The problem with any traps outside a pretty-much wilderness area is that like bombs, they're addressed "To whom it may concern" and can trap unintended critters--like my dog, once upon a time, who got caught in a neighbor's leg-hold trap. I'd have been, er, "slightly miffed" if it had been a fish hook trap...

Art

p35
April 17, 2004, 01:53 PM
I think the subcontext here may have been that this was near a "rail to trail" line where a lot of people walk their dogs. If the guy wasn't actually trying to scare people into keeping their dogs on leash, I'm sure he didn't mind it.

submin
April 17, 2004, 03:19 PM
Strange you mention the gulls and such, Art. While I haven't tried this with mammals, I have skin hooked fish and tethered them to rocks with the bait three feet under the surface and caught geese and ducks. Not really the same thing because they drowned quickly, but I think the method is really ingenious.

I really don't know about the people who use this system not checking their sets daily, but I'd bet the meat trappers do. I'm kinda skittish when we start condemning a method of trapping because of concern for suffering. All trapping causes suffering to some degree and if we start drawing lines, we have to remember the lines can be redrawn to deal with the next method. And then the next.

P35 is right. Trapping around parks and populated areas is stupid. It's probably this type who wouldn't check their sets daily regardless of the type of traps they use. The fact they don't trap in the wilderness and chose a rail to trail shows the lack of sportsmanship and respect. Every trapper I know are decent people who also hunt and try to take game cleanly. They don't set out to cause undue pain to their pray.

I have to stick to my guns and say if the need arises, I'll use this method without guilt. Sounds really efficient. And besides. Dissent is healthy.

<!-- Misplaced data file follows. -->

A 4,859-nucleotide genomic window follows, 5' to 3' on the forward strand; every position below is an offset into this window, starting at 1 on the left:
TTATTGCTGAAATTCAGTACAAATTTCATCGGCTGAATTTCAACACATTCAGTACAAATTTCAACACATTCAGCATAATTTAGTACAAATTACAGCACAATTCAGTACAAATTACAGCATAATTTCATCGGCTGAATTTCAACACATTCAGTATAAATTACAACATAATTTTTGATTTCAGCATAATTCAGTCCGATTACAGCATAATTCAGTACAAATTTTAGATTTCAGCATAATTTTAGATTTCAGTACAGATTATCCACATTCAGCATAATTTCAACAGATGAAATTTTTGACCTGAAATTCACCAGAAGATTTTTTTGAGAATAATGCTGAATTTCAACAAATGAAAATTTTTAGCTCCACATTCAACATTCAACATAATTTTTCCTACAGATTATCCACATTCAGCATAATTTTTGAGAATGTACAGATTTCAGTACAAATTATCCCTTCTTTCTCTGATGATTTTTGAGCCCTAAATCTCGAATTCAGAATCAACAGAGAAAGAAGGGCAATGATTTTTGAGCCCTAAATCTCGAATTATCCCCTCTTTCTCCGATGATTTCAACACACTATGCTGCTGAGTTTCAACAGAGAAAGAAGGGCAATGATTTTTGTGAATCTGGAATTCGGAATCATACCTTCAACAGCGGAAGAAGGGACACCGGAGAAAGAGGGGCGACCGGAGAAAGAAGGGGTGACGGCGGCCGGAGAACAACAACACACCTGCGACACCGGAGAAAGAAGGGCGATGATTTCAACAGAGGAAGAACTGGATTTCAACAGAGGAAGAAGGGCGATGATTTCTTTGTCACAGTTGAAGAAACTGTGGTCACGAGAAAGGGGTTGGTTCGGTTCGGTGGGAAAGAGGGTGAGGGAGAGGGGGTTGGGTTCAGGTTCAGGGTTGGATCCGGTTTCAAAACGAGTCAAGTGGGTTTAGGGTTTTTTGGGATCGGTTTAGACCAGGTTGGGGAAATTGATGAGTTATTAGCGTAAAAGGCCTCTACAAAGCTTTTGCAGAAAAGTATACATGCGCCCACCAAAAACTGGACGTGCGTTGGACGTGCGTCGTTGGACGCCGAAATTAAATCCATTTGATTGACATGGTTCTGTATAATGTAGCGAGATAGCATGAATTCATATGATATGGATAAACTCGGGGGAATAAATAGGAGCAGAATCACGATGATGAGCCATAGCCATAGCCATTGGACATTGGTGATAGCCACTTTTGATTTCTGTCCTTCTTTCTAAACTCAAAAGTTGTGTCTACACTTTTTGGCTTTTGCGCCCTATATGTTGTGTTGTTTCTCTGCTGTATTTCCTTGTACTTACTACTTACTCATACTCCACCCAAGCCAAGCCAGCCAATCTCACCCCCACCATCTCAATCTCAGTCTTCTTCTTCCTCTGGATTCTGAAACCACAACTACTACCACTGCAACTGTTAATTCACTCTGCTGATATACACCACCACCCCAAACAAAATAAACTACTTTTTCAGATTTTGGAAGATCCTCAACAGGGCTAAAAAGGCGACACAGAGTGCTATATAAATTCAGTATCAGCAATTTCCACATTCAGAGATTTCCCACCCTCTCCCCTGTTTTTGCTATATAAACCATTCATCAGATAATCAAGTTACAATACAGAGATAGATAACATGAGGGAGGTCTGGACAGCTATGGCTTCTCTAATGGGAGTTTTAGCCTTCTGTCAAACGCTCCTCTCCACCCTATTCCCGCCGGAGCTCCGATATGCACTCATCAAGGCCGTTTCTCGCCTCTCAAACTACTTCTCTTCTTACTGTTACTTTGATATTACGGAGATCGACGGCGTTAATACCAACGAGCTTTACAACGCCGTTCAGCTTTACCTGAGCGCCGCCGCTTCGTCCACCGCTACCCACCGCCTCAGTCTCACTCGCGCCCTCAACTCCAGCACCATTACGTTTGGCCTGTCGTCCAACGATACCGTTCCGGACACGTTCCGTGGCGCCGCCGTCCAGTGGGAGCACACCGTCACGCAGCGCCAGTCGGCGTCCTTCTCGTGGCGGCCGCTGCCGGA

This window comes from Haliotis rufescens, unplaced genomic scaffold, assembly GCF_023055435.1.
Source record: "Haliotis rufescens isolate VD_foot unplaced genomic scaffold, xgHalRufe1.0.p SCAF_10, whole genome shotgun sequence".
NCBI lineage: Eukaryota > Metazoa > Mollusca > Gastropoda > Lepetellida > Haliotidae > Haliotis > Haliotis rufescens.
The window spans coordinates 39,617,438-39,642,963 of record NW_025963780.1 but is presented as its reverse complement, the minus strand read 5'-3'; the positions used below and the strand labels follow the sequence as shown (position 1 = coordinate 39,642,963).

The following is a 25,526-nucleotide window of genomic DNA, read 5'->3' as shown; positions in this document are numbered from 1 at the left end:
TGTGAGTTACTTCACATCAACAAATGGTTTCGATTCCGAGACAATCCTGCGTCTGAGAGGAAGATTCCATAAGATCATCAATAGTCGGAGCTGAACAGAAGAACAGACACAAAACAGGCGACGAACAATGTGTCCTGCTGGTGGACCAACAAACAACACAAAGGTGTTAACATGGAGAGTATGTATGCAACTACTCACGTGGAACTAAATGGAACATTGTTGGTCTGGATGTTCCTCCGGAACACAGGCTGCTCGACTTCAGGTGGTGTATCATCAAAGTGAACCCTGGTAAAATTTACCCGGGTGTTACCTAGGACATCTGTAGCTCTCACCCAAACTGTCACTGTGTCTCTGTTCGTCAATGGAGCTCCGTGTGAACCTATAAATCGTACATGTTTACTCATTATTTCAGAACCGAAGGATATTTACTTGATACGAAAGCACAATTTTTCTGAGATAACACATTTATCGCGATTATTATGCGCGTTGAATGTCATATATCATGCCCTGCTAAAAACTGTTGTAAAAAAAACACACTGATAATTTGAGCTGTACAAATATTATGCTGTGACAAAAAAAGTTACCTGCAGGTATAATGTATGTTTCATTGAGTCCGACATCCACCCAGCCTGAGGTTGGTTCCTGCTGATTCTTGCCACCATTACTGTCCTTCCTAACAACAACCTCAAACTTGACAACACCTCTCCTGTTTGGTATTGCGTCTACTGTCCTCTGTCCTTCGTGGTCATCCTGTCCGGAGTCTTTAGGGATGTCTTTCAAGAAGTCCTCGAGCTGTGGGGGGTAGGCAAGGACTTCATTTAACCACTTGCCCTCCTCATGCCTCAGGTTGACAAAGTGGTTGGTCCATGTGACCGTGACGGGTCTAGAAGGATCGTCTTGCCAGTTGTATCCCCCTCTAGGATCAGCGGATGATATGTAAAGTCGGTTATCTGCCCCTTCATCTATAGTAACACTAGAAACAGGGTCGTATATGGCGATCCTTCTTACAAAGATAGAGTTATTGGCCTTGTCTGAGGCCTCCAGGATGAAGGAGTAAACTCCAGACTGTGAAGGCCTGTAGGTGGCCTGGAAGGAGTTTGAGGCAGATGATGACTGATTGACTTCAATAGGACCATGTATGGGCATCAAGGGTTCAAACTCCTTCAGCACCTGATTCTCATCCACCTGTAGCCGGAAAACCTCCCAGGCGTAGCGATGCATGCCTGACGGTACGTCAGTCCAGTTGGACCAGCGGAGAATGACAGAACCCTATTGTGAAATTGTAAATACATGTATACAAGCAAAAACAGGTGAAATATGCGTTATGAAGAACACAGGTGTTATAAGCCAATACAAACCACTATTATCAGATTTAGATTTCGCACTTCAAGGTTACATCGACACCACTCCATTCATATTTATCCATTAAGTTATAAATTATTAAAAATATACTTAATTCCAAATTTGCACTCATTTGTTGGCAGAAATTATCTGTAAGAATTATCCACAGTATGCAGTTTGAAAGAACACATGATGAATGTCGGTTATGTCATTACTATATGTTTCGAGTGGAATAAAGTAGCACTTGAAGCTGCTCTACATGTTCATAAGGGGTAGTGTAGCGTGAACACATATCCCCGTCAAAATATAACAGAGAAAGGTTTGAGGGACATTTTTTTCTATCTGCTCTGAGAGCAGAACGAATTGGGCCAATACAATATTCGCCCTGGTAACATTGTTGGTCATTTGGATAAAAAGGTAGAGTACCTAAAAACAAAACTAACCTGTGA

:D :D

JShirley
April 17, 2004, 06:52 PM
Submin,

As I understand it, antifreeze causes an effect much like intoxication. Hard to see much suffering there.

john, out of vodka ;)

HBK
April 17, 2004, 08:01 PM
I don't know, trapping in general sounds cruel to me. Hunting is fine, but trapping is too cruel. Or maybe I'm just a candyass.

JShirley
April 17, 2004, 08:18 PM
That's probably it. ;) There ARE different types of trapping- some aren't cruel if you check your traps regularly.

willp58
April 17, 2004, 08:40 PM
While rabbit hunting this fall, my beagle got in a #2 jump trap someone had set for coyote/fox..He yowled a little when it went off. I ran over and opened it and he went right on hunting like nothing happened.
Now if I wasn't there and he struggled for a while maybe that would be different and more painful.
But think about stuggling with a hook in his gullet...
Man I've never been that desperate to catch anything.

Pawcatch
April 17, 2004, 10:33 PM
There are a lot of myths about trapping put out by the antis.
They fail to tell you that many traps including footholds have passed Humane Trapping Standards in both Canada and New Zealand.
Now if a certain trap can pass several international tests I think it fails to be cruel.

Here's some information on trapping standards in Canada
www.fur.ca/research/index-e.asp

Go here for ones in New Zealand
www.landcareresearch.co.nz/publications/infosheets/possums/traps.pdf?traps


This site has some new humane traps used for ferrets,stoats,and feral cats in New Zealand
www.turntide.co.nz

Here's the Warrior possum kill trap.It kills the vast majority of possums in less than one minute and it can be set to avoid non-target animals such as birds.
www.landcareresearch.co.nz/news/innovation/possum_trap.asp

H&Hhunter
April 18, 2004, 03:25 PM
As I understand it, antifreeze causes an effect much like intoxication. Hard to see much suffering there.

John,

You all know I haven't got a shread of bunny hugger in me. However my wife is a Veternarian. I'll just tell any of you guys right now if you've ever seen an animal die from Antifreeze poisoning you'd know that it is a slow lingering horrible death. Antifreeze causes kidney failure sevre dehydration and eventual death from toxin build up in the system. It takes about 3-5 days of the nearly unimaginable suffering.

Not to sound like mother Teresa here but this is one form of predetor control I would never even consider.